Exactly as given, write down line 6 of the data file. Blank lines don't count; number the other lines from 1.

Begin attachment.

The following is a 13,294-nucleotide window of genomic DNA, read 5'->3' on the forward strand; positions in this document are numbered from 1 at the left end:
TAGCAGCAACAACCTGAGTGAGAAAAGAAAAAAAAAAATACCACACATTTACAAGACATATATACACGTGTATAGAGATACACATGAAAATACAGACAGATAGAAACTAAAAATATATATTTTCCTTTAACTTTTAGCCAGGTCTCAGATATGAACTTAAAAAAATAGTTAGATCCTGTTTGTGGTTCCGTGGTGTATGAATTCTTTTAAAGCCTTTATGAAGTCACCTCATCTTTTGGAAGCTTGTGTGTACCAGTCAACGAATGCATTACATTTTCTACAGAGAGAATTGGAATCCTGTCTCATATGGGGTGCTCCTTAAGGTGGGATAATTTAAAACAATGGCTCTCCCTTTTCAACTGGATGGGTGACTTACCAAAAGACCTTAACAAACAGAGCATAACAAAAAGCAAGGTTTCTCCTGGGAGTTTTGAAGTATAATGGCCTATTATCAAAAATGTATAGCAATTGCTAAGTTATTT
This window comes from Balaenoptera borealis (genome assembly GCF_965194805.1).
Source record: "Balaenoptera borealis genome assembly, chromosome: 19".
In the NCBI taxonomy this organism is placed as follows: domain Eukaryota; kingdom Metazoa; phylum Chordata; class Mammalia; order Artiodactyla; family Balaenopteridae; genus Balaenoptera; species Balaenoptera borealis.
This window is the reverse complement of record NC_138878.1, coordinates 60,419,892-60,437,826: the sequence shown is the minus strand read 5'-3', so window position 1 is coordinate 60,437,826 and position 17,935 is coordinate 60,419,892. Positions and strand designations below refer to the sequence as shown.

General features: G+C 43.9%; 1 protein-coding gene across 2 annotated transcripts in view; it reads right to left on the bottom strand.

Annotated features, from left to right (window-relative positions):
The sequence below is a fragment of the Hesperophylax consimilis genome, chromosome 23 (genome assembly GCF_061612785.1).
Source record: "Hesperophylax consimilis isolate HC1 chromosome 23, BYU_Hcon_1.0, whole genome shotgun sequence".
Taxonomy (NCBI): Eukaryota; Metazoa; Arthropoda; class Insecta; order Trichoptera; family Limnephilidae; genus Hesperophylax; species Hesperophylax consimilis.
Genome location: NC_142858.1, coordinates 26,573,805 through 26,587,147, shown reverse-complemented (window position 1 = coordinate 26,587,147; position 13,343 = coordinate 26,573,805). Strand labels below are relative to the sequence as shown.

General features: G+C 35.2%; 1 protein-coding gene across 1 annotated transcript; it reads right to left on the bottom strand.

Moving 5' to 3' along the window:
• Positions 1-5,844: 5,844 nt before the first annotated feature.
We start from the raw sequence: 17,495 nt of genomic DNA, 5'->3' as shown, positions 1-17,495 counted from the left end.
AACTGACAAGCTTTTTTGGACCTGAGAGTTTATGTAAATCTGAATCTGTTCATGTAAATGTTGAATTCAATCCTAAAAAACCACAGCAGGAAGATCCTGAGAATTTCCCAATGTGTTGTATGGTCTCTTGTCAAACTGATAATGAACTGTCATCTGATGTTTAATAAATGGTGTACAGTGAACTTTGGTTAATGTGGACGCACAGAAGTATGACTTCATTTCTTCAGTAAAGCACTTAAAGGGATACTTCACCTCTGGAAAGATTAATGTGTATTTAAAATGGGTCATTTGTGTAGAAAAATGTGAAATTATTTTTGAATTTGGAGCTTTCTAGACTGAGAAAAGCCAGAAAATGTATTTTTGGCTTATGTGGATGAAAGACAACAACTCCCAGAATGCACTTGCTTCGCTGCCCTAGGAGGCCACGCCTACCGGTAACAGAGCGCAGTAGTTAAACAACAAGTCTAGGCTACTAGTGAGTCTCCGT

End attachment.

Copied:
This window is the reverse complement of record NC_138878.1, coordinates 60,419,892-60,437,826: the sequence shown is the minus strand read 5'-3', so window position 1 is coordinate 60,437,826 and position 17,935 is coordinate 60,419,892. Positions and strand designations below refer to the sequence as shown.